Wins: 1 time
Winning Percentage: 4 times
ERA: 4 times
Complete Games: 4 times
Innings Pitched: 2 times
Strikeouts: 9 times
More on some of these in a moment.
When discussing Johnson, strikeouts is a big part of what he did. Ranking second to only Nolan Ryan in career strikeouts, Johnson had several seasons where he put up monster numbers in this category. In 14 of his 22 major league seasons, Johnson reached 200 strikeouts. Far more impressive, Johnson reached 300 strikeouts 5 times.
Learning about Control
Early on in his career Johnson was a lot wilder than he was during his prime. In 1990, 1991, and 1992 he led the league in walks with 120, 152, and 144. The next year he walked 99 and apparently because of this realized 100 walks in a season was not required. He settled down significantly and was able to find his control.
Cy Young Awards
Five times Johnson was awarded the Cy Young. No that’s not a typo or me reading it wrong. I have double-checked. Johnson won the Cy Young Award in 1995 with the Seattle Mariners then again in four consecutive seasons from 1999-2002 with the Arizona Diamondbacks. Johnson also happened to finish second in the voting three additional times. Now, pick up your jaw.
With the exception of the 2001 postseason, pitching in the playoffs was not Johnson’s specialty. In 19 games, 16 starts, he was 7-9 with a 3.50 ERA. In 2001 though, he was 5-1 with a 3.38 ERA in the NLDS, 1.13 ERA in the NLCS, and 1.04 ERA in the World Series. He also had two shutouts.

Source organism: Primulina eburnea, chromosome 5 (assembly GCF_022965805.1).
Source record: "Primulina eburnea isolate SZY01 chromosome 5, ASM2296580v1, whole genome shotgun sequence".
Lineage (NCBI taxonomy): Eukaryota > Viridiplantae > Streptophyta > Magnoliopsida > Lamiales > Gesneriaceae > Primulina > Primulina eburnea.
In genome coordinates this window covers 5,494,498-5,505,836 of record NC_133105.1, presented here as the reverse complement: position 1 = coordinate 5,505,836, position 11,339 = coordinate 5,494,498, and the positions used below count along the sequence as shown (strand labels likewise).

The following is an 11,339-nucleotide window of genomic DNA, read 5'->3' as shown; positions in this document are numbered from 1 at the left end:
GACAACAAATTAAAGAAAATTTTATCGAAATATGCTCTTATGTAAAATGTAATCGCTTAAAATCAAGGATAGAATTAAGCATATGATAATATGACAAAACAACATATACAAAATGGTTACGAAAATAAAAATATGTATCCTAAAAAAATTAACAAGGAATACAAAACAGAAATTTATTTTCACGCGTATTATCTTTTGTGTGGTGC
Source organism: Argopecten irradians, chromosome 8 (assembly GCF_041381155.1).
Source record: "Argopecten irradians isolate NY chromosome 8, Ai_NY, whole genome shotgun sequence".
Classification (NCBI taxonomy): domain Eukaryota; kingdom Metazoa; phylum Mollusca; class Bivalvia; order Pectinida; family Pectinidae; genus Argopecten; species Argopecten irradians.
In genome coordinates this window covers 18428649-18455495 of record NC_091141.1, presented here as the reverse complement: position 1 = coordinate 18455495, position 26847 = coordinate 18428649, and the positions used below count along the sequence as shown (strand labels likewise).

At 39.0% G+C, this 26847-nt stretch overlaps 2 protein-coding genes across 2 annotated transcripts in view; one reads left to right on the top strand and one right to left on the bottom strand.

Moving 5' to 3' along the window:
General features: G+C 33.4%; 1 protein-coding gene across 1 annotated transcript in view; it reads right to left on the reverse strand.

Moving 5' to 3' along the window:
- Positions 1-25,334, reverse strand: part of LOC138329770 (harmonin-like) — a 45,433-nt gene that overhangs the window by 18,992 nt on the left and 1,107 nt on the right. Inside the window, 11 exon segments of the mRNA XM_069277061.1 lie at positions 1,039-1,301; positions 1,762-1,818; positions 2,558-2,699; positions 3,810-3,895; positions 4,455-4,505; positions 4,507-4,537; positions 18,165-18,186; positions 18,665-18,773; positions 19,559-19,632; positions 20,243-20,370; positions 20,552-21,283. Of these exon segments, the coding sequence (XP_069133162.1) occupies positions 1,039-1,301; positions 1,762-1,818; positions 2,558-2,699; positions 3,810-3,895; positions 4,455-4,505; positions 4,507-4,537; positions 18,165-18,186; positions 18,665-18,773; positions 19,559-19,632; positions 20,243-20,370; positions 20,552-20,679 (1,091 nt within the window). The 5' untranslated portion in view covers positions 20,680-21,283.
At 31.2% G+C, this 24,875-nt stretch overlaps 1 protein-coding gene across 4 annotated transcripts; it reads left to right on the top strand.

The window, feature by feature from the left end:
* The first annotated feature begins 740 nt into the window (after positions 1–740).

Haren’s career strikeouts to walk ratio is currently at 4.07. This is something he has led the league in three times throughout his otherwise often overlooked career. Less to do with his high number of strikeouts, Haren knows how to avoid walking opposing batters. His 1.9 walks per 9 is the best among all active players.
Rarely does Haren come up in the conversation when discussing the best pitchers from the 2000s. Fair enough, Haren deserves some credit for mastering control of the strike zone.
One of baseball’s best winning pitchers from the 1990s and 2000s was Mike Mussina. Known as “Moose,” Mussina spent his entire career pitching for an American League East team; splitting time between the Baltimore Orioles and then the New York Yankees. He won lots, pitched well while doing it, and never quite reached the national attention he probably deserved. These are five statistical facts about the ultimate borderline Hall of Famer if there ever was one.
Mussina won 270 games in his career. He led the league once when in 1995 he had 19 for the Orioles. Each year it seemed as if Mussina would reach the coveted 20-win mark and often he came up just short. Finally in his last season back in 2008, Mussina won 20 games. Mussina was such a winner that each season other than his first in 1991 when he started 12 games he had an above .500 record. The one below .500 season, he was still 4-5 and had a 2.87 ERA.
No Cy Young Awards
The biggest thing keeping Mussina out of the Hall of Fame other than his lack of memorable moments might be the lack of Cy Young Award on his shelf. Mussina would come close on several occasions, particularly in 1999 when he finished second to Pedro Martinez. Unfortunately Martinez had a career year and nearly won the MVP Award in addition to the Cy Young. Mussina didn’t stand a chance.
Gold Gloves: 6
Just try to bunt on Mussina–he dares you. In his 18 seasons at the big league level, Mussina was awarded the Gold Glove in 6 of them. Even in seasons where Mussina would commit an error or two he would make up for it by displaying incredible range. His ability to throw the ball then field it showed even more in his desire to win.